Family Members Can Reduce Depression and Anxiety in Nursing Home Residents

Posted by Dr. El - February 24, 2010 - Engaging with families, Tips for gifts, visits - 2 Comments
(This post first appeared as a guest post at GreatPlacesInc.com.)
In my years as a psychologist in long-term care, I find it’s normal for new residents to be feeling some depression or anxiety. Most of us would take time to adjust if we were away from home, feeling poorly, not able to get around like we used to, and living among strangers. With a few simple interventions, family members can help ease this adjustment process and reduce the likelihood the depression or anxiety will be long-lasting.
Call or visit regularly – It helps residents to know that Junior will call or visit every Sunday, or the first Monday of the month, rather than wondering when their next visitor will arrive. If schedules need to be more flexible, calling in advance of a visit will provide days of looking forward to your arrival.
Attend activities together – One of the best features of nursing homes is the opportunity to try new things and meet new people. Check the recreation calendar to find events of interest to your loved one, attend them together, and point out other activities that might be enjoyed in your absence.
Facilitate friendships with other residents – Ask the social worker or recreation therapist if they know other residents with similar interests, and bring them together to talk about baseball, their hometown, music, etc.
Bring photos or other mementoes – Even if the stay will be a brief one, it can be comforting to have a family photo or other sentimental object in the room. Bring items that are important but not irreplaceable.
Throw a room-warming party – For residents who enjoy company, invite friends and relatives to an open house to encourage visitors. For more on this, see my blog post Throw Me A Party.
Enjoy some home-cooked food – Sharing a home-cooked meal, or some take-out, within dietary guidelines, is a great way of bonding and of bringing the comforts of home into the nursing facility.
Request an evaluation by the psychologist – If you’re worried about your loved one, ask the team for a psychological evaluation. Most psychologists schedule weekly sessions, if needed, to discuss concerns, but don’t prescribe medication. (That’s the job of the psychiatrist.)
Develop your own supports – Residents often worry about the burden they’re placing on their family members. Help them by helping yourself. There are tons of support options out there, from online resources to in-person support groups, with some of them listed in the Resources for Family Members section in the sidebar of my blog.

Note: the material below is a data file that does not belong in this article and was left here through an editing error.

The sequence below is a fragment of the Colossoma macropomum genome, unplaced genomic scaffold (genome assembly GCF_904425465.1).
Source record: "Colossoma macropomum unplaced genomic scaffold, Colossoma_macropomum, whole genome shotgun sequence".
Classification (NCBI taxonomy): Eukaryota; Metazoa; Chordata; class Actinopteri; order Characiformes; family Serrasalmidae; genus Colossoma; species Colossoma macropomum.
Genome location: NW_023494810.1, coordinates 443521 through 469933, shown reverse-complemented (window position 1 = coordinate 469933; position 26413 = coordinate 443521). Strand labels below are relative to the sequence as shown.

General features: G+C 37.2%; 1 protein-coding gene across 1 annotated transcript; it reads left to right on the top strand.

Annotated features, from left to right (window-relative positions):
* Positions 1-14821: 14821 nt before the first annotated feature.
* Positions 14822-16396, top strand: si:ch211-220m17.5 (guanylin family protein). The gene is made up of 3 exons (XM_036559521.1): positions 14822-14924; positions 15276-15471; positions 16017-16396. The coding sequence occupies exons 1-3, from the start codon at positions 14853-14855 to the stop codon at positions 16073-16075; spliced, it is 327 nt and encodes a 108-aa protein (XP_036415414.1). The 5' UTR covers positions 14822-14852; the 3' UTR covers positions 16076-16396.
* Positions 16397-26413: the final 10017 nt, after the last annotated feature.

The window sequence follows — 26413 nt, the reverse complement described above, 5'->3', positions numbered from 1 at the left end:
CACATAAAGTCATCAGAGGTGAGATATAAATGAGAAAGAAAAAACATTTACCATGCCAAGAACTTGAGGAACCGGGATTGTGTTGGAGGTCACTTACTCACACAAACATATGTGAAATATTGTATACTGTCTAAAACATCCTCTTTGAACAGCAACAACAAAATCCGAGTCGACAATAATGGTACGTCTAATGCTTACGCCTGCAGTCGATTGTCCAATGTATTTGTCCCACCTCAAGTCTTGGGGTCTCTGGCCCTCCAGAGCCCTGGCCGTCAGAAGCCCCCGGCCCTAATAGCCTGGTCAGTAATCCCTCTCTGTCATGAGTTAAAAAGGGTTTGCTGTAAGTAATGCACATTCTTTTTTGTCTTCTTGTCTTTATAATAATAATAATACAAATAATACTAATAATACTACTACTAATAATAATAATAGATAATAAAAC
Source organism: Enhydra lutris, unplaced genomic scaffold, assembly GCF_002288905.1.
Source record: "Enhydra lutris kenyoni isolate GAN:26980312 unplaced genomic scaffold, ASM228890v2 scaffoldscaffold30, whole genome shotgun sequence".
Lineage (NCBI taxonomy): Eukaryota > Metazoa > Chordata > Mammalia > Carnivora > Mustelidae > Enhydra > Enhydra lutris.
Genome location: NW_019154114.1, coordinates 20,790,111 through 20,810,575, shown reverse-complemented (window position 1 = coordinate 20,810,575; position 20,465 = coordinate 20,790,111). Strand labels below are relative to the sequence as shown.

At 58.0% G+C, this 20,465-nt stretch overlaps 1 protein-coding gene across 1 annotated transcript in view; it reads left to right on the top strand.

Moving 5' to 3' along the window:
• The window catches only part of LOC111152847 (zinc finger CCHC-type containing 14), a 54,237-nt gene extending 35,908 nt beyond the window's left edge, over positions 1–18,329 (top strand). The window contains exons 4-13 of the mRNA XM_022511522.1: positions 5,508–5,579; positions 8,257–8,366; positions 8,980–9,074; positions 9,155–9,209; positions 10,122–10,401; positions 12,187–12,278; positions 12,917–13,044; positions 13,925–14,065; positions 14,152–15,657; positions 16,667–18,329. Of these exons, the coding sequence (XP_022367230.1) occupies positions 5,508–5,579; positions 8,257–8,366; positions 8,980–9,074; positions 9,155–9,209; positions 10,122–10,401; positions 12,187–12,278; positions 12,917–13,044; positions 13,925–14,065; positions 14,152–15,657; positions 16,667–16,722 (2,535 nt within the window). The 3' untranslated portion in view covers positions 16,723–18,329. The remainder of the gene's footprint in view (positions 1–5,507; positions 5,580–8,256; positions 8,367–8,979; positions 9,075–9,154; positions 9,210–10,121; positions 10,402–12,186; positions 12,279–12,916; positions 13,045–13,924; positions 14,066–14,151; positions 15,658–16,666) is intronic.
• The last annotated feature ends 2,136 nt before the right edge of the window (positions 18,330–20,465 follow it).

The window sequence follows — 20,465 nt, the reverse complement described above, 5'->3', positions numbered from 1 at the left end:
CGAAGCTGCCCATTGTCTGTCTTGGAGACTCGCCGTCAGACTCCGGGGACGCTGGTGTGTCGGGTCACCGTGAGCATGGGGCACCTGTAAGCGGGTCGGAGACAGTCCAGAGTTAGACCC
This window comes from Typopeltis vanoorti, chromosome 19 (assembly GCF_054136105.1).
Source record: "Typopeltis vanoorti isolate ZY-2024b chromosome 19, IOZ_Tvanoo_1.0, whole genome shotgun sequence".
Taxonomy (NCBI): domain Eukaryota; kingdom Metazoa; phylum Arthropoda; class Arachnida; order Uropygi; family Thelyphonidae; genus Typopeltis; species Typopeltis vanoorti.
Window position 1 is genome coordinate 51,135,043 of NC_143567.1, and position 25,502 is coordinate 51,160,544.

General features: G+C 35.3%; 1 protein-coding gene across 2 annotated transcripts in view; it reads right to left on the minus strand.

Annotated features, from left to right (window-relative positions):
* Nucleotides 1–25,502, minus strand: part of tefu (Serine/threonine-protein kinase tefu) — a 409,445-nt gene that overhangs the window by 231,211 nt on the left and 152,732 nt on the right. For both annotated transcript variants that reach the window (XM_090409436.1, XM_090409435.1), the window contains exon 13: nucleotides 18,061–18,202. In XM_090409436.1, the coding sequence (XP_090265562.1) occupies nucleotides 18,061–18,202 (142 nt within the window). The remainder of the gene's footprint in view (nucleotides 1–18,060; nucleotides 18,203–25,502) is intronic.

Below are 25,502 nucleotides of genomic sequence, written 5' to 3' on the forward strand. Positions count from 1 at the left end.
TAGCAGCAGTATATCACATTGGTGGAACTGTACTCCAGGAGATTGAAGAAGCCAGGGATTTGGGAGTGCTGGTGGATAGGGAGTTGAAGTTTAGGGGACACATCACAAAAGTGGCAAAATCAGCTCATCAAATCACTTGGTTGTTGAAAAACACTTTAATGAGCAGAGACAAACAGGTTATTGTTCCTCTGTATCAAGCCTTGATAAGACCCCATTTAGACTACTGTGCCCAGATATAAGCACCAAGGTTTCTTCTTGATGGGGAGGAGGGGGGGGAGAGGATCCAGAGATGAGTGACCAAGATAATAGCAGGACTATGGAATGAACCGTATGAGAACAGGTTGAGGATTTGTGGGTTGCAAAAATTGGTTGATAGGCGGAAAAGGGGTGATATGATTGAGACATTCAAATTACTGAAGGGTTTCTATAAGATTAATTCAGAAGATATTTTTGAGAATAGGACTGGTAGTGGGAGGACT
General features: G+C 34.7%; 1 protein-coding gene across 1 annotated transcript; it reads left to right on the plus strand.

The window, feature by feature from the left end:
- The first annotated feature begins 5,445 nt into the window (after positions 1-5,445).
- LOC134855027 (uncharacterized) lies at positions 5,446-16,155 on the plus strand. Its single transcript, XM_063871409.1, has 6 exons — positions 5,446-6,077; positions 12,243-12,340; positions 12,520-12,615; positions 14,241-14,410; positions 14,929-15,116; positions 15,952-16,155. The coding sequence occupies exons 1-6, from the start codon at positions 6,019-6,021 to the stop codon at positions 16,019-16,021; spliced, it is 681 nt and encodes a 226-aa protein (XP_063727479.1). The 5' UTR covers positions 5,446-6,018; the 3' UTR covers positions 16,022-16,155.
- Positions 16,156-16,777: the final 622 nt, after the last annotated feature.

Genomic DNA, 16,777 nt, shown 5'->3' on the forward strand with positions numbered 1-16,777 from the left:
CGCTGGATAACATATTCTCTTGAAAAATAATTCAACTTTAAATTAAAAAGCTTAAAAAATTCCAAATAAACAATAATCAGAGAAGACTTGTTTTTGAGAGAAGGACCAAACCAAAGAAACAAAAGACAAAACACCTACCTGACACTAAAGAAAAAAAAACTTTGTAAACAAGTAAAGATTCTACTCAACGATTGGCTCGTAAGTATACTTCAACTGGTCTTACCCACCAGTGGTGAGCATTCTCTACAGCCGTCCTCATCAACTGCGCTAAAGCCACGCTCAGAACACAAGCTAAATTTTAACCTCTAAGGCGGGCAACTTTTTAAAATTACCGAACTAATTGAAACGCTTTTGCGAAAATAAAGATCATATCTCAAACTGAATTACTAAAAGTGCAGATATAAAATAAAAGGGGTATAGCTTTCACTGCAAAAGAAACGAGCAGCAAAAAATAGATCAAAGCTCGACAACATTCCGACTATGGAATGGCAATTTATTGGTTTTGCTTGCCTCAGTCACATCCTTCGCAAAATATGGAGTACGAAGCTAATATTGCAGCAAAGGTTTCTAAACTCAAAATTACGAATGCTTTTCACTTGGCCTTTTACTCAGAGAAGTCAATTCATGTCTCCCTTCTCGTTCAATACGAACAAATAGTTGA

For more caregiving ideas, see my post Caregiving for Family Members in Nursing Homes

2 comments

  • Sue Samek says:

    Dr. El,

    Thank you, once again, for pointing out the importance of residents attending activities. Residents are most frequently admitted to a nursing home from the hospital. Often they arrive in less than perfect shape, mentally and physically, the last thing on their minds is recreation. As you stated, families can play a huge part in the adjustment to the facility by attending and encouraging loved ones to participate in recreation programs.

    Nursing home regulations require assessments, screenings etc. by so many disciplines, yet, that psychological evaluations are not required on admission, has always been surprising to me.

  • Dr. El says:

    Sue, because everyone is so focused on physical health when they arrive at the nursing home, and because virtually everyone on staff in nursing homes is medically oriented, mental health is often addressed only when it becomes an issue in medical treatment. For example, I might get a referral when a resident is noncompliant with medication, or refuses to go to rehabilitation. Virtually everyone coming through the door has been through some sort of trauma — illness, hospitalization, medical procedures, taken out of their home, etc — and, I agree, they should be evaluated, even if it's not a requirement. Perhaps this topic deserves its own blog post.

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